Archive The Impact of Verbal Abuse on Children’s Emotional Well-being
The Impact of Verbal Abuse on Children's Emotional Well-being

How Verbally Abusive Parent Harm Their Children

Sina

Sina

Table of contents:

    From constant yelling and criticizing to belittling and intimidating a child, these are the signs of a verbally abusive parent. While some parents believe this behavior is the right parenting style to bring up obedient children, they fail to notice the devastating short-term and long-term emotional and psychological harm they’re inflicting on their children. Verbally abused children often suffer from a lack of self-esteem and may engage in self-harm.

    We decided to write a blog about the meaning of verbal abuse towards children, its symptoms and effects on children, and how to recognize if you have some of the traits of a verbally abusive parent. Whether you’re a parent worried that your behavior might be harmful to your child, an educator who works with children, or someone worried about children in their life, we believe this blog has something to teach you.

     

    What Is Verbal Abuse?

    Verbal abuse is a form of emotional abuse. It doesn’t leave any physical marks on the victim because the abuser uses words to harm, belittle, or control the victim. Verbal abuse can happen in different settings, such as school, work, or home. When it happens between parent and child, we call it verbal abuse against children. Verbal abuse from parents is a painful experience for a child that can have long-lasting effects on a child’s emotional well-being and mental health. In the following, we’ll tell you more about what these effects are.

     

    The Emotional Impact of Verbal Abuse on Children

    Children subjected to verbal abuse often suffer from many emotional and psychological issues. The constant bombardment with negative words and demeaning comments can wear away their self-esteem and self-worth. They may begin to believe the hurtful things said about them and internalize the negativity, leading to feeling worthless and shameful.

    Verbal abuse can also, like sexual abuse, cause anxiety and depression in children. Children may constantly feel on edge, anticipating the next outburst or insult. This stress can have a devastating impact on their mental health, making them more susceptible to developing anxiety disorders or depressive symptoms. Find more information about this issue in this research published in Bipolar Disorders.

    The harmful effects of verbal abuse on children don’t stop here. Children who experience verbal abuse may struggle with trust and forming healthy relationships. The negative messages they receive from their parents can distort their perception of themselves and others. They may struggle to believe in the goodness of people, leading to difficulty forming meaningful connections later in life. This leads us to the long-term effects of emotional abuse.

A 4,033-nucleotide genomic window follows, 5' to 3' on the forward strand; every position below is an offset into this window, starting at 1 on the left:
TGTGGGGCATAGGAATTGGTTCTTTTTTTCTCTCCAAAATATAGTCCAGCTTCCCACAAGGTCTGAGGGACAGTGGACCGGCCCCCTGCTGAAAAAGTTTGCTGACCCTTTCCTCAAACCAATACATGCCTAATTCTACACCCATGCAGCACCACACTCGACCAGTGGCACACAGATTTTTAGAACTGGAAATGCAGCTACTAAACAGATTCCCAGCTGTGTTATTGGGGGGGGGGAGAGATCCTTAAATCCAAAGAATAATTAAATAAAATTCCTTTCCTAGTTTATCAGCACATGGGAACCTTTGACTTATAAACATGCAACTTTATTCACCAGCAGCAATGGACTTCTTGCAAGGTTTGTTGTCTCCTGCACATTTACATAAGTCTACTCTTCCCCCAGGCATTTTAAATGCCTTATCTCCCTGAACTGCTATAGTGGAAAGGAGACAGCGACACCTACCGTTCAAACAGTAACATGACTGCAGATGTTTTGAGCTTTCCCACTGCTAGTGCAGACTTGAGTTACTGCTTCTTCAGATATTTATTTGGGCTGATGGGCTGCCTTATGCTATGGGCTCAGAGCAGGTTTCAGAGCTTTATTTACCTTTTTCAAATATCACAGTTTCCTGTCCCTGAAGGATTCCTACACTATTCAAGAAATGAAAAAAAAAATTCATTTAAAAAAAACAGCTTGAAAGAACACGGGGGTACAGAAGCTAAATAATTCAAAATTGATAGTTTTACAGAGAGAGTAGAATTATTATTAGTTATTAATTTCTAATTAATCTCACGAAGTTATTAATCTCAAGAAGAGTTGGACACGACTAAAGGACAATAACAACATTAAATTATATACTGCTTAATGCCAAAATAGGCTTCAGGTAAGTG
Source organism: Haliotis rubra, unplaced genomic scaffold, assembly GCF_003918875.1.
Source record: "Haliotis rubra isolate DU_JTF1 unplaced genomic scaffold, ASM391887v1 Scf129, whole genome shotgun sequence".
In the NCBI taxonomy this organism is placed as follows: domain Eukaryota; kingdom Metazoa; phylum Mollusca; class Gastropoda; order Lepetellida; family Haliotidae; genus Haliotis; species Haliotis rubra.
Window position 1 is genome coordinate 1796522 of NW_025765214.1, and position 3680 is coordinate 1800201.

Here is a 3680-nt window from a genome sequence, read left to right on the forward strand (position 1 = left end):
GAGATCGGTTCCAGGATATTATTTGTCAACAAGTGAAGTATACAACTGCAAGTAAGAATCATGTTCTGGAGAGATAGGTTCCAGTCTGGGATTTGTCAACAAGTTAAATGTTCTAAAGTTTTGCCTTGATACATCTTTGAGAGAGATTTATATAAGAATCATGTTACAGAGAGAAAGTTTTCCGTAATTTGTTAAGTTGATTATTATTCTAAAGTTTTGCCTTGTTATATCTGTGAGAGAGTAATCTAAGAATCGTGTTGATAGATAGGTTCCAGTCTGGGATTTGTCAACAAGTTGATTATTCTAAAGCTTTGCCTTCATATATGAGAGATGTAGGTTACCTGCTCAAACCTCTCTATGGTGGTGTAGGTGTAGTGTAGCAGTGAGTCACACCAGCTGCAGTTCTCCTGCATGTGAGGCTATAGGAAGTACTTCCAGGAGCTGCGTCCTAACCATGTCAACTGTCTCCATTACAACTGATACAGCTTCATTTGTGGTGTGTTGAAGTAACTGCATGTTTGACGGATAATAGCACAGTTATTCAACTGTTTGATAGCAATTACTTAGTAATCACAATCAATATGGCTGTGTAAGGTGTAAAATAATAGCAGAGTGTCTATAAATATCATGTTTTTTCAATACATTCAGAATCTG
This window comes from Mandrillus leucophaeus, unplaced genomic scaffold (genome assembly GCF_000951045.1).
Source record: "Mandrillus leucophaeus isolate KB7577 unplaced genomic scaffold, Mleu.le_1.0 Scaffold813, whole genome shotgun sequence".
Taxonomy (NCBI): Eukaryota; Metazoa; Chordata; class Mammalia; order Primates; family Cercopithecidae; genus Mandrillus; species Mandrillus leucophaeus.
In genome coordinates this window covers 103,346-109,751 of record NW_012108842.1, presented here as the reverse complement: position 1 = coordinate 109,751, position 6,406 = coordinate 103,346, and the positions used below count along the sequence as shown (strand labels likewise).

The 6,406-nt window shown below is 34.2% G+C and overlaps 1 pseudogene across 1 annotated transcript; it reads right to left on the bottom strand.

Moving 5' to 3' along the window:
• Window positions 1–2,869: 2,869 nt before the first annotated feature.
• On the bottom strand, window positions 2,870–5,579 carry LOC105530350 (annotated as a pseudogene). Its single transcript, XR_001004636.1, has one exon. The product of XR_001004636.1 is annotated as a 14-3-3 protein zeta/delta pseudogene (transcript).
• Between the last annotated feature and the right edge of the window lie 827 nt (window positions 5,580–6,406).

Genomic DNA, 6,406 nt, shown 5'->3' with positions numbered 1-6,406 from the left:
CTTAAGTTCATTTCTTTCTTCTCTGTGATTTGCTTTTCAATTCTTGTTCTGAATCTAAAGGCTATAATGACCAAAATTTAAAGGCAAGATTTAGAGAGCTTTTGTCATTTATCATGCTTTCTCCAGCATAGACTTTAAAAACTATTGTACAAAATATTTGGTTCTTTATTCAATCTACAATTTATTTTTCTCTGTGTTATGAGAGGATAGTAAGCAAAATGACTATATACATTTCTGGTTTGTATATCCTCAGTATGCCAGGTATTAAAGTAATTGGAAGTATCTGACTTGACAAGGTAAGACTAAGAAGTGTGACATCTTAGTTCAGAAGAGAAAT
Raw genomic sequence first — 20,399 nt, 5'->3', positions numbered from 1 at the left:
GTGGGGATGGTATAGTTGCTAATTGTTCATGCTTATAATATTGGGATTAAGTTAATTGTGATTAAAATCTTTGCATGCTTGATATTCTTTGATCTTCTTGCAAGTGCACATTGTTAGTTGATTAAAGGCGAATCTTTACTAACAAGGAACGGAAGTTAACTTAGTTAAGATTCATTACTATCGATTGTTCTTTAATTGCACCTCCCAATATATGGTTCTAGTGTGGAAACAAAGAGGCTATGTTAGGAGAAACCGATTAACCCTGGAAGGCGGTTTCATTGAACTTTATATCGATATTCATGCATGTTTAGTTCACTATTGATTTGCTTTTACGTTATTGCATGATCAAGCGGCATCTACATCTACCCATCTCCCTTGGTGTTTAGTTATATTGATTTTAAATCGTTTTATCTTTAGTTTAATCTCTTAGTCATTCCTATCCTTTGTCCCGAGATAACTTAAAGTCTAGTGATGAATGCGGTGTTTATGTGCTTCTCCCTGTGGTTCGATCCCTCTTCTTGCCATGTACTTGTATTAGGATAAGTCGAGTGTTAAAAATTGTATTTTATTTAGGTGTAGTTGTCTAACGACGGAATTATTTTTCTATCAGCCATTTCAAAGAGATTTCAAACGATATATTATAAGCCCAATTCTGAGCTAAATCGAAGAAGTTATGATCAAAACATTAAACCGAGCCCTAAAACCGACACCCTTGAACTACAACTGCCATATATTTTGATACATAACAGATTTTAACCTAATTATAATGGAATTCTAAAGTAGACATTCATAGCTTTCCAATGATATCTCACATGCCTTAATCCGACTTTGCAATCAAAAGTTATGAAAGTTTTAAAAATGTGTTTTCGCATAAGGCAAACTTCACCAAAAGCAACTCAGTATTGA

Boy suffering from self-worth due to verbal abuse from parents

     

    Long-Term Effects of Emotional Abuse

    Children who experience verbal abuse from parents are likelier to have difficulties in adulthood. They may struggle with self-confidence, have problems asserting themselves, and be more prone to self-destructive behaviors like substance abuse. Lani Thomason explains this in his research Childhood Verbal Abuse and its Psychological Effects on Adults.

    Verbal abuse can also contribute to developing mental health disorders in adulthood. The constant exposure to negative and demeaning language can shape how a person thinks about themselves, leading to distorted self-perception and negative self-talk. This internalization of the abuse can lead to depression, anxiety, and even personality disorders.

     

    How to Recognize Verbal Abuse in Children?

    It can be tricky to stop signs of verbal abuse in a child because it often happens behind closed doors and leaves no visible scars. But some telltale signs help understand a child is experiencing verbal abuse from their parents:

    Withdrawal and isolation: Children being verbally abused may withdraw from social activities and isolate themselves from friends and family.

    Low self-esteem: Constant criticism and demeaning comments can cause a child low self-esteem and a negative self-image.

    Anxiety and depression: Verbal abuse can lead to anxiety and depression in children, showing itself in behavior, sleep patterns, and mood changes.

     

    How to Tell if You’re a Verbally Abusive Parent?

    If you’re worried about whether you may be a verbally abusive parent and want to solve the problem, it shows that you care about your child’s well-being and are willing to make positive changes. Here are some signs to help you determine if you have verbally abusive behavior toward your child: